Whitney Ellie and Rolfes SR Understanding Nutrition 11th Ed, California, Thomson Wadsworth, 2008 p.154
Kruger MC, Horrobin DF (September 1997). “Calcium metabolism, osteoporosis and essential fatty acids: a review”. Progress in Lipid Research 36 (2-3): 131–51. doi:10.1016/S0163-7827(97)00007-6. PMID 9624425.

“National Academy of Sciences. Institute of Medicine. Food and Nutrition Board. Dietary Reference Intakes: Elements”. US Department of Agriculture, National Agricultural Library and National Academy of Sciences, Institute of Medicine, Food and Nutrition Board. October 2009.

“National Academy of Sciences. Institute of Medicine. Food and Nutrition Board. Dietary Guidance: DRI Tables”. US Department of Agriculture, National Agricultural Library and National Academy of Sciences, Institute of Medicine, Food and Nutrition Board. October 2009.

Andersson, H., et al. Neuromuscular fatigue and recovery in elite female soccer: Effects of active recovery. Medicine and Science in Sport and Exercise. 40(2):372-80, 2008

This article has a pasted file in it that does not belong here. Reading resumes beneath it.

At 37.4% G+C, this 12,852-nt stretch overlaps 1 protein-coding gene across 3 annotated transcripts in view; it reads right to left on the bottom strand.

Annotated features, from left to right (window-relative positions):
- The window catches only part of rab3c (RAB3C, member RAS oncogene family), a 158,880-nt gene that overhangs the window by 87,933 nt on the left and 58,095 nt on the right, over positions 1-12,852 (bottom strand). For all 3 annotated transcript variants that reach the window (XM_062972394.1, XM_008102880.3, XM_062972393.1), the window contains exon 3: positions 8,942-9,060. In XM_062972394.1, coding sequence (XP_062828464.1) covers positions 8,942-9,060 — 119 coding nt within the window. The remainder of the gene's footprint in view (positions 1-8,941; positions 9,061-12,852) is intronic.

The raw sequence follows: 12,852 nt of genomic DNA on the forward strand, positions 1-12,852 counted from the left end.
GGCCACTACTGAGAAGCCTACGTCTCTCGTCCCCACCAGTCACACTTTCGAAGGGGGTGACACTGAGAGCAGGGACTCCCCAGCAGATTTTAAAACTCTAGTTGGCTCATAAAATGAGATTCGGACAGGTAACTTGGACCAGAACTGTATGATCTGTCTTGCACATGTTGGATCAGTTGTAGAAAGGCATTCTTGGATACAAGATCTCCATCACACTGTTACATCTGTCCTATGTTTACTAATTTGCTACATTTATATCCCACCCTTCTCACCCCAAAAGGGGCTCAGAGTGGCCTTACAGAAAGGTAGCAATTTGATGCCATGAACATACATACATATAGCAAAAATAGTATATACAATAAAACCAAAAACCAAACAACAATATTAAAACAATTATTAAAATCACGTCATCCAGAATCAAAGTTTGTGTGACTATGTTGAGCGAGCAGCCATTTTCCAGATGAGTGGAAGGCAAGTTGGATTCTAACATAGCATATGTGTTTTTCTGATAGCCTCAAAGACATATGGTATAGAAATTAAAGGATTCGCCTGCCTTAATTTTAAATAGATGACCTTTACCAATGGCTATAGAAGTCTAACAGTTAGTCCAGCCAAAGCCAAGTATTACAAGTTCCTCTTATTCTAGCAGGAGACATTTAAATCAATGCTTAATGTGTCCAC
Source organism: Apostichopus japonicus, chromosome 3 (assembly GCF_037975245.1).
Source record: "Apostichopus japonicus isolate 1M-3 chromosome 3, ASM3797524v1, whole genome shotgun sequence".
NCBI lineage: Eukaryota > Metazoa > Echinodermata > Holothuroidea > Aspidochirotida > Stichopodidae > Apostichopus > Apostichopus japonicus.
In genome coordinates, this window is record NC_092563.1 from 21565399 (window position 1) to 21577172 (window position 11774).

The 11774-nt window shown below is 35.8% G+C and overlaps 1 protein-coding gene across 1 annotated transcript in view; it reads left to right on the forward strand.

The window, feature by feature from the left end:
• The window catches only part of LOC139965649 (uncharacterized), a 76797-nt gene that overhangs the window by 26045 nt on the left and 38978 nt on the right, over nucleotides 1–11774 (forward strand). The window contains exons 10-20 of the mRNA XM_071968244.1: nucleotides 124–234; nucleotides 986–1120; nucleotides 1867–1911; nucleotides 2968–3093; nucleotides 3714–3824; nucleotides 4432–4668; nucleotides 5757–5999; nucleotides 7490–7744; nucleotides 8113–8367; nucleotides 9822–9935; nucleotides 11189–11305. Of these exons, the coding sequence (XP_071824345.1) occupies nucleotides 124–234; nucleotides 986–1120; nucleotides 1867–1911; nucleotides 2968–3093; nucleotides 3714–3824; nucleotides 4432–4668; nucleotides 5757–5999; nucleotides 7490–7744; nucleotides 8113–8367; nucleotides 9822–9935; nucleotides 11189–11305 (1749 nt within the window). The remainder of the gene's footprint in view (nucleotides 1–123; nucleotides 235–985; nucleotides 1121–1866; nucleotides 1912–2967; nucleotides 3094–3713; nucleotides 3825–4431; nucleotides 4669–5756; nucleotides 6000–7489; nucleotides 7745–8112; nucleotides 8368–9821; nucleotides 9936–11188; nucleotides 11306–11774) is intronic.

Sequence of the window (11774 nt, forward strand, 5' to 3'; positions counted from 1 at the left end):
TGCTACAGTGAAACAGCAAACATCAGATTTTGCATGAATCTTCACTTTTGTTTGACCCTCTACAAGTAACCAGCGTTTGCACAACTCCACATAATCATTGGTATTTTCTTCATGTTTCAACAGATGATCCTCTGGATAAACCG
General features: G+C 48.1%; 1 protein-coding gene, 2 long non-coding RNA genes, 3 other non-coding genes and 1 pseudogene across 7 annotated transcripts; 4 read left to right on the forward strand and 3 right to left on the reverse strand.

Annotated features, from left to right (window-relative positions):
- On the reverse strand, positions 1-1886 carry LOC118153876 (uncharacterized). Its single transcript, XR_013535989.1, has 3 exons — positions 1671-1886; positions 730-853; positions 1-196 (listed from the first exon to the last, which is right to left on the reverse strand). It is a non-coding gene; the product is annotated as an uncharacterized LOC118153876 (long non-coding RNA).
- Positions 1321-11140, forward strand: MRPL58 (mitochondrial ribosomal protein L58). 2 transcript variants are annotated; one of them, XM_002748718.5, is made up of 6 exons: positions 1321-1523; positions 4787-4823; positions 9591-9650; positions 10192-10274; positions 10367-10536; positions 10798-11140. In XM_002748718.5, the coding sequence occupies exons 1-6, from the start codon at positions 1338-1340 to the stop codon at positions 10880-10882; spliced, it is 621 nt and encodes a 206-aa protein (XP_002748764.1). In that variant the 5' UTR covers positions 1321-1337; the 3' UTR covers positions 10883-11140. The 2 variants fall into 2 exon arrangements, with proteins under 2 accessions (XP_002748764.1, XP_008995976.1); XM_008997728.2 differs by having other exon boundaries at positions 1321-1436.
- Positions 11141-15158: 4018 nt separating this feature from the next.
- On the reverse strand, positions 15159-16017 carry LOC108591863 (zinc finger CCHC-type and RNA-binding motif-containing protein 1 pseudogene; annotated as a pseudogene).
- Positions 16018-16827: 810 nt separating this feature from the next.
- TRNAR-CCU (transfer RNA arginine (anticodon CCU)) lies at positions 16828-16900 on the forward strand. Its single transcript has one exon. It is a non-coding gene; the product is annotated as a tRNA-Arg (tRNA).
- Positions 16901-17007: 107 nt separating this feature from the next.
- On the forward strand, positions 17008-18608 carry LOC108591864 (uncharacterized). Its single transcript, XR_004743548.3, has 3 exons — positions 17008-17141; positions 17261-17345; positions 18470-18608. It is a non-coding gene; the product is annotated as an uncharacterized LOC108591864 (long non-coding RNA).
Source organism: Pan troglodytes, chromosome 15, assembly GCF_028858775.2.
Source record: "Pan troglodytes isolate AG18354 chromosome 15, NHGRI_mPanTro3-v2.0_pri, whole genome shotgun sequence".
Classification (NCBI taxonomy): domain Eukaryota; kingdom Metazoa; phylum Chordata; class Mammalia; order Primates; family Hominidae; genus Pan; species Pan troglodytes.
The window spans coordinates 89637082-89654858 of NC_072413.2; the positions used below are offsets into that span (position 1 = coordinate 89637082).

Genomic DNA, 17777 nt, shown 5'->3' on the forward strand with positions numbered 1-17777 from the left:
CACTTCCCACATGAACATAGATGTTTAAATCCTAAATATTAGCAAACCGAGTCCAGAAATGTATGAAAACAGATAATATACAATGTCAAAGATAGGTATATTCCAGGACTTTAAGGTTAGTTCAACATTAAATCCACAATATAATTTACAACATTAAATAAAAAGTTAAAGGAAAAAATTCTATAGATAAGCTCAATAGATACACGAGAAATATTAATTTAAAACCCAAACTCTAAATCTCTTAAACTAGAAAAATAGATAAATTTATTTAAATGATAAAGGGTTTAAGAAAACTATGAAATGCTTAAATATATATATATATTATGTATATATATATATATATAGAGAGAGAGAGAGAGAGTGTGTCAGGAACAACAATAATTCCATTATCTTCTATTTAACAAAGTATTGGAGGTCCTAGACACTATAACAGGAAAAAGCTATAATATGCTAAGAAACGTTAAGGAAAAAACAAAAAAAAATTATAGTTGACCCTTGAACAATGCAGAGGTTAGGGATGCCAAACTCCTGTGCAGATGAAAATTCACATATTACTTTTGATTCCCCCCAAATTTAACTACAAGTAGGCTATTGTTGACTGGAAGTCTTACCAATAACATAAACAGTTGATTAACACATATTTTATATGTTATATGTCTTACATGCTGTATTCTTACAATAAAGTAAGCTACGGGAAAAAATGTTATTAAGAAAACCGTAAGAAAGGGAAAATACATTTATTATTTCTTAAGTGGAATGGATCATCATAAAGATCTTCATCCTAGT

1. Christy Inma
    May 7, 2010 at 3:31 am

    Leigh you put “If you take part in smart exercise and nutrition manipulation you can push things pretty close to the edge. All you need to know what to do and how to pull back.” Any chance to get an article on that or do we just need to become one of your clients? How would I do that?

    This had a bunch of light bulb moments for me. First time poster too.

    • Leigh Peele
      May 7, 2010 at 8:52 pm

      I was planning on going in a little more detail at some point for members, but to a degree you need to know what you are doing or, if possible, someone to take an objective look at your situation.

      I am taking on people for consults and program design. If you want more information let me know.

  2. Syra
    May 7, 2010 at 3:33 am

    Is it sad that I still really want to believe “Diets slow down your metabolism! If you want to lose fat you have to eat more food and exercise more!” ?

    I think it is crazy that we will convince ourselves that the most un-logical things can be logical.

    Thanks for another sadly enlightening post.

    • Leigh Peele
      May 7, 2010 at 8:55 pm

      The real issue is it isn’t so black and white. I think we have to be careful of catch phrases, no matter how fun they are. I, myself, can be guilty of that at times. There is a line between having to explain everything you say and trying to do the best you can to have clarity in what you are discussing.

      Technically this statement ““Diets slow down your metabolism! If you want to lose fat you have to eat more food and exercise more!” isn’t a lie. It’s what it implies and the caveats it doesn’t come with that are the reasons I write these articles.

  3. Fat Loss Guy
    May 7, 2010 at 3:53 am